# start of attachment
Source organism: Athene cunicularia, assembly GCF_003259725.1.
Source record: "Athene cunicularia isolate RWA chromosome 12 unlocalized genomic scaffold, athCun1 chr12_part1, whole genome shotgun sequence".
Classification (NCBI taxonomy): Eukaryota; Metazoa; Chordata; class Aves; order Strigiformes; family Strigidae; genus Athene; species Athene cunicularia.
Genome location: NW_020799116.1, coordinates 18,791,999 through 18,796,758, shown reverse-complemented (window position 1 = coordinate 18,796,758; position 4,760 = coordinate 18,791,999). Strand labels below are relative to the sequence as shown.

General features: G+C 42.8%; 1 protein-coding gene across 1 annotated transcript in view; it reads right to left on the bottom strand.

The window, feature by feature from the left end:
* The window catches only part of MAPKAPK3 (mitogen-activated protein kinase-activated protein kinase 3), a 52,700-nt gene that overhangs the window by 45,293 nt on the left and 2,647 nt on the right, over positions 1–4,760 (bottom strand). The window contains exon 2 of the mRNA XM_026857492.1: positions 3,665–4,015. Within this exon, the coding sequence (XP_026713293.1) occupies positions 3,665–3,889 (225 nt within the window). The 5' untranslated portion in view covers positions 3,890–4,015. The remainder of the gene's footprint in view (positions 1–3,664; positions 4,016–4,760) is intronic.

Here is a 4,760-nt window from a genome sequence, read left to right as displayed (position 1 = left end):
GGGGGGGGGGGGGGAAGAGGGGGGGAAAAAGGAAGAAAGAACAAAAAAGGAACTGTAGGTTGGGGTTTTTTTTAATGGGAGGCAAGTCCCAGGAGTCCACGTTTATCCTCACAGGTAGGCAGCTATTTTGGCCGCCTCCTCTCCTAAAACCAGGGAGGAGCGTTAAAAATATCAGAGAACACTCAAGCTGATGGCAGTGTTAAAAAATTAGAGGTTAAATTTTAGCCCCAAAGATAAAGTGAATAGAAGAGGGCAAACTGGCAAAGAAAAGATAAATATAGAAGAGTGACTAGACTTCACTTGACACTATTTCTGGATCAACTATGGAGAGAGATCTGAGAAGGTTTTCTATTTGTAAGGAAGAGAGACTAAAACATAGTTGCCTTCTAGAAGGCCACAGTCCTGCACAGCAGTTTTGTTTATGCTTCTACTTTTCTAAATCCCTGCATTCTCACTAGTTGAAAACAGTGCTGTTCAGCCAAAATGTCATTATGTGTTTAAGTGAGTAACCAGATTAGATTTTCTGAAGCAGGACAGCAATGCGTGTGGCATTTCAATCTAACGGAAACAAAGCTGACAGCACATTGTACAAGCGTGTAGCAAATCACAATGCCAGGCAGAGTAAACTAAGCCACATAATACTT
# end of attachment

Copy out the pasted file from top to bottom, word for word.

Source organism: Athene cunicularia, assembly GCF_003259725.1.
Source record: "Athene cunicularia isolate RWA chromosome 12 unlocalized genomic scaffold, athCun1 chr12_part1, whole genome shotgun sequence".
Classification (NCBI taxonomy): Eukaryota; Metazoa; Chordata; class Aves; order Strigiformes; family Strigidae; genus Athene; species Athene cunicularia.
Genome location: NW_020799116.1, coordinates 18,791,999 through 18,796,758, shown reverse-complemented (window position 1 = coordinate 18,796,758; position 4,760 = coordinate 18,791,999). Strand labels below are relative to the sequence as shown.

General features: G+C 42.8%; 1 protein-coding gene across 1 annotated transcript in view; it reads right to left on the bottom strand.

The window, feature by feature from the left end:
* The window catches only part of MAPKAPK3 (mitogen-activated protein kinase-activated protein kinase 3), a 52,700-nt gene that overhangs the window by 45,293 nt on the left and 2,647 nt on the right, over positions 1–4,760 (bottom strand). The window contains exon 2 of the mRNA XM_026857492.1: positions 3,665–4,015. Within this exon, the coding sequence (XP_026713293.1) occupies positions 3,665–3,889 (225 nt within the window). The 5' untranslated portion in view covers positions 3,890–4,015. The remainder of the gene's footprint in view (positions 1–3,664; positions 4,016–4,760) is intronic.

Here is a 4,760-nt window from a genome sequence, read left to right as displayed (position 1 = left end):
GGGGGGGGGGGGGGAAGAGGGGGGGAAAAAGGAAGAAAGAACAAAAAAGGAACTGTAGGTTGGGGTTTTTTTTAATGGGAGGCAAGTCCCAGGAGTCCACGTTTATCCTCACAGGTAGGCAGCTATTTTGGCCGCCTCCTCTCCTAAAACCAGGGAGGAGCGTTAAAAATATCAGAGAACACTCAAGCTGATGGCAGTGTTAAAAAATTAGAGGTTAAATTTTAGCCCCAAAGATAAAGTGAATAGAAGAGGGCAAACTGGCAAAGAAAAGATAAATATAGAAGAGTGACTAGACTTCACTTGACACTATTTCTGGATCAACTATGGAGAGAGATCTGAGAAGGTTTTCTATTTGTAAGGAAGAGAGACTAAAACATAGTTGCCTTCTAGAAGGCCACAGTCCTGCACAGCAGTTTTGTTTATGCTTCTACTTTTCTAAATCCCTGCATTCTCACTAGTTGAAAACAGTGCTGTTCAGCCAAAATGTCATTATGTGTTTAAGTGAGTAACCAGATTAGATTTTCTGAAGCAGGACAGCAATGCGTGTGGCATTTCAATCTAACGGAAACAAAGCTGACAGCACATTGTACAAGCGTGTAGCAAATCACAATGCCAGGCAGAGTAAACTAAGCCACATAATACTT